Anson Dart, the Superintendent of Indian Affairs for Oregon, from 1850 to 1852, remains an enigma. His nineteen treaties with the tribes of western Oregon, negotiated by the Willamette Valley Commission, all failed to be ratified. Because of the lack of ratification, these treaties have not been well studied as they were not considered important legally or politically for many years and so there yet remains missing pieces of the puzzle.
Dart was appointed in 1850 and sent to Oregon to negotiate treaties with the tribes of western Oregon. He is told to begin with the Willamette Valley first, as the most desirable area for settlement, and to remove the tribes to east of the Cascade Mountains. He begins the process with his Willamette Treaty Commission, Governor John T. Gaines, Alonzo A. Skinner, and Beverly S. Allen, in the Willamette Valley where he is not present. Then, the commission moves to the Columbia, with Dart, and they negotiate the many treaties of Tansey Point, the Commission continues on to Port Orford and three treaties there, and finishes the year at Oregon City with the final Clackamas treaty. None of the tribes agree to move east, and most acquire a reservation within their lands, or rights to remain until their death. Dart goes to Washington D.C. with the treaties and tries to shepherd them through Congress. But, they fail to be ratified and are rejected outright by October 1852. (Dan Boxberger describes the events well.)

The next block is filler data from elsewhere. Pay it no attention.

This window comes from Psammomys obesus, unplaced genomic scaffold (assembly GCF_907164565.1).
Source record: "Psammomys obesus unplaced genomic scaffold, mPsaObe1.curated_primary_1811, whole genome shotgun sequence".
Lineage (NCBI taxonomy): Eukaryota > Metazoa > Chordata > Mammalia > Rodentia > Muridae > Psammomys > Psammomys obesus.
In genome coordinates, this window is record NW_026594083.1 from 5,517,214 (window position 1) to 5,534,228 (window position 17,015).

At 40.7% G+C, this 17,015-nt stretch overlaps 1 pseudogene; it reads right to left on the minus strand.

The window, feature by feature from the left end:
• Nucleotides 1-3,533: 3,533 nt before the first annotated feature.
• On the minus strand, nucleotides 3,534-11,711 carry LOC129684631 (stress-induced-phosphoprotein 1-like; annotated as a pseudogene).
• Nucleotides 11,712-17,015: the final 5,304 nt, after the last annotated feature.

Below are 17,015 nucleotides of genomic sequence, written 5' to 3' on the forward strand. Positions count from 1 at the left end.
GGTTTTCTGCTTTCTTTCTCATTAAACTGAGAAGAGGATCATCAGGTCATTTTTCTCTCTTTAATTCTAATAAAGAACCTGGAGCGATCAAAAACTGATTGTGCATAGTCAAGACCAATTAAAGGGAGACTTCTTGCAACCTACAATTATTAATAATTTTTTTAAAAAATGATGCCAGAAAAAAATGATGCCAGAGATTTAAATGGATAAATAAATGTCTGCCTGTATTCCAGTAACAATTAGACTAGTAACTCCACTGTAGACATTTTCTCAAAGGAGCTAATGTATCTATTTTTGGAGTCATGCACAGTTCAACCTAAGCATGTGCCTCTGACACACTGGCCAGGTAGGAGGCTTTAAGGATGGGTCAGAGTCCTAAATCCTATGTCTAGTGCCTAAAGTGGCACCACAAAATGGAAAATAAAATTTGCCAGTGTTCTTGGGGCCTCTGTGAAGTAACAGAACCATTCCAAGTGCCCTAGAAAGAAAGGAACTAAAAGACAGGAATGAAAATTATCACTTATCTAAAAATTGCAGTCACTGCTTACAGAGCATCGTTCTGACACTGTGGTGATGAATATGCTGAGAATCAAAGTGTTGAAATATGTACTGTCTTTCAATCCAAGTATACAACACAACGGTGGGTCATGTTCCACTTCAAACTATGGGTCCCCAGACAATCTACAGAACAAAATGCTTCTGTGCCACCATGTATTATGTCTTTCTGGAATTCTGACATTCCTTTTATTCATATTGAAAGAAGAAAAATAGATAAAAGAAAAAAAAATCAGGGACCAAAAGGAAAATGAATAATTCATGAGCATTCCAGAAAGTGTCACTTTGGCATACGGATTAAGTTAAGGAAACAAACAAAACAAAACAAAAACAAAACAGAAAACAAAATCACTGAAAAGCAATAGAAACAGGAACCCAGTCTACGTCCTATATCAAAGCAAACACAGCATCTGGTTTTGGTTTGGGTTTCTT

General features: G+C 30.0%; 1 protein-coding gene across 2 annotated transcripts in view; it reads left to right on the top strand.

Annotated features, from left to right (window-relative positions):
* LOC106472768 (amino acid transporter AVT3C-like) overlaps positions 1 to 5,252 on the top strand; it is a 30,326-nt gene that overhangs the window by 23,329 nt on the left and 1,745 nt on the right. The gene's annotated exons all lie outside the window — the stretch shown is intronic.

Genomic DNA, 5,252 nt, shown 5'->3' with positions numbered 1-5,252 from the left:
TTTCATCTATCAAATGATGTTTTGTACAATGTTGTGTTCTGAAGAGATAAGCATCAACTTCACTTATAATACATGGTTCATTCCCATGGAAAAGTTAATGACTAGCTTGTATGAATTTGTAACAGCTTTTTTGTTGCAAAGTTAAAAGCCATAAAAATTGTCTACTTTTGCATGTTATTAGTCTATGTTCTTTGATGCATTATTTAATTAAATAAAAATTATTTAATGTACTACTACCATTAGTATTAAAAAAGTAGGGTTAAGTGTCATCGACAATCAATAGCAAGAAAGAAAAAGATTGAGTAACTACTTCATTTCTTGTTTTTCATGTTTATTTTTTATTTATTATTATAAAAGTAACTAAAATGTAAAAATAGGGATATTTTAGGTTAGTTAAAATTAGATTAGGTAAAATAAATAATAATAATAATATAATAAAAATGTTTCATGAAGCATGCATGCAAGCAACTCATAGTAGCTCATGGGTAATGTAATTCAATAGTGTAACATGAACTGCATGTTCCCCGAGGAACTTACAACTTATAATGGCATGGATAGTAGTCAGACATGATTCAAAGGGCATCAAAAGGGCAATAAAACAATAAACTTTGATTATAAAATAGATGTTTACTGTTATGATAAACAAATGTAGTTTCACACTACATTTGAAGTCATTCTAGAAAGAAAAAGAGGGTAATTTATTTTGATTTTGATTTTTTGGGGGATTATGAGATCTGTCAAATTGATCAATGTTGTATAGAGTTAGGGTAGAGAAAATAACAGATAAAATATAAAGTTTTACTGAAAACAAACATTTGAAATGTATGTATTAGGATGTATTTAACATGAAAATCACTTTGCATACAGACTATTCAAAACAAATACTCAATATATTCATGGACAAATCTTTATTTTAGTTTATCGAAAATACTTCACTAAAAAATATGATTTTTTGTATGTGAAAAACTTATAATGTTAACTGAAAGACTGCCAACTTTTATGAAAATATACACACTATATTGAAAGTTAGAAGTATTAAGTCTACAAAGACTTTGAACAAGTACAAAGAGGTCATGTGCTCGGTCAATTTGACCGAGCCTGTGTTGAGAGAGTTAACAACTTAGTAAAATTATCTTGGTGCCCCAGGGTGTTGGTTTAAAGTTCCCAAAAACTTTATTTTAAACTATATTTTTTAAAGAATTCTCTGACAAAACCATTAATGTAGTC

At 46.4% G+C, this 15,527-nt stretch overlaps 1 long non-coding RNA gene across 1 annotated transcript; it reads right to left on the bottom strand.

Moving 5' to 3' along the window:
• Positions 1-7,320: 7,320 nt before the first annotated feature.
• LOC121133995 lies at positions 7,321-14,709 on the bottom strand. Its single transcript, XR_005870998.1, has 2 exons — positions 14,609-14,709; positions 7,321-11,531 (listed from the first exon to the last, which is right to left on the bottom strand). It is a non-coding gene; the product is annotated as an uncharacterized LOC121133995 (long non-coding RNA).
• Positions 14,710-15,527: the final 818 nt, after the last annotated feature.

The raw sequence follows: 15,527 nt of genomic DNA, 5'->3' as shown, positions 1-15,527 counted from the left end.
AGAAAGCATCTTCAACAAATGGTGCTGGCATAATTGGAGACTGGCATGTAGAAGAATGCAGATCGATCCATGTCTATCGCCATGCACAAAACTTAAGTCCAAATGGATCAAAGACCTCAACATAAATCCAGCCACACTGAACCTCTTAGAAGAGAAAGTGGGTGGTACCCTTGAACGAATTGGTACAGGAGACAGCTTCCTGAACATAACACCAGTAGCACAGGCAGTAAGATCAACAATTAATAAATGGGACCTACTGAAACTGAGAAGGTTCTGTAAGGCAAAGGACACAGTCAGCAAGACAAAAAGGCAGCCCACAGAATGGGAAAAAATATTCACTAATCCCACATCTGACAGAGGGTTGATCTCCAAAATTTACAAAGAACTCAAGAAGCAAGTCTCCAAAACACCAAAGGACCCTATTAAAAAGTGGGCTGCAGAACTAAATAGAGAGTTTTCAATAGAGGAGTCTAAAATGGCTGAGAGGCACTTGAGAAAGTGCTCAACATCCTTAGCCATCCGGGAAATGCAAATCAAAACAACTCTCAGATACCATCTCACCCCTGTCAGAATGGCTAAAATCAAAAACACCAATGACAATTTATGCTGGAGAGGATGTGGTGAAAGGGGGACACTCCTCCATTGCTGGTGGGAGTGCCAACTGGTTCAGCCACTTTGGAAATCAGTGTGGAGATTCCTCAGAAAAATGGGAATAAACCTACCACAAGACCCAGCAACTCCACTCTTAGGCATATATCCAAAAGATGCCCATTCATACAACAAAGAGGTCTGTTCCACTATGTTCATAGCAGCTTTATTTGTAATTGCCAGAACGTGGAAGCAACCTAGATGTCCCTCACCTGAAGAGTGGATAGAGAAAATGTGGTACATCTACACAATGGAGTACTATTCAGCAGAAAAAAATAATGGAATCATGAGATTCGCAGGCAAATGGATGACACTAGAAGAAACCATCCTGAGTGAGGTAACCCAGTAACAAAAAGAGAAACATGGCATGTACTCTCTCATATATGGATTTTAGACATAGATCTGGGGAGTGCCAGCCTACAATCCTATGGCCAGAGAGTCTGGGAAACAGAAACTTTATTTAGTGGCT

One question that is raised by scholars is: why the treaties failed to be ratified. The reasons normally given are that Dart failed to remove the tribes from the Willamette Valley, which upset settlers, and that Americans settlers lobbied Congress to reject the treaties. These reasons seem reasonable, and probably were reasons to reject the treaties. However, within this answer are some unknowns, like, how did the lobbying of Congress occur? There are no sets of letters yet found. There are a few negative editorials in newspapers but its unclear yet how they were received in Washington, D.C. Recently, I uncovered a piece of that question in a letter from Dart to the Commissioner of Indian Affairs.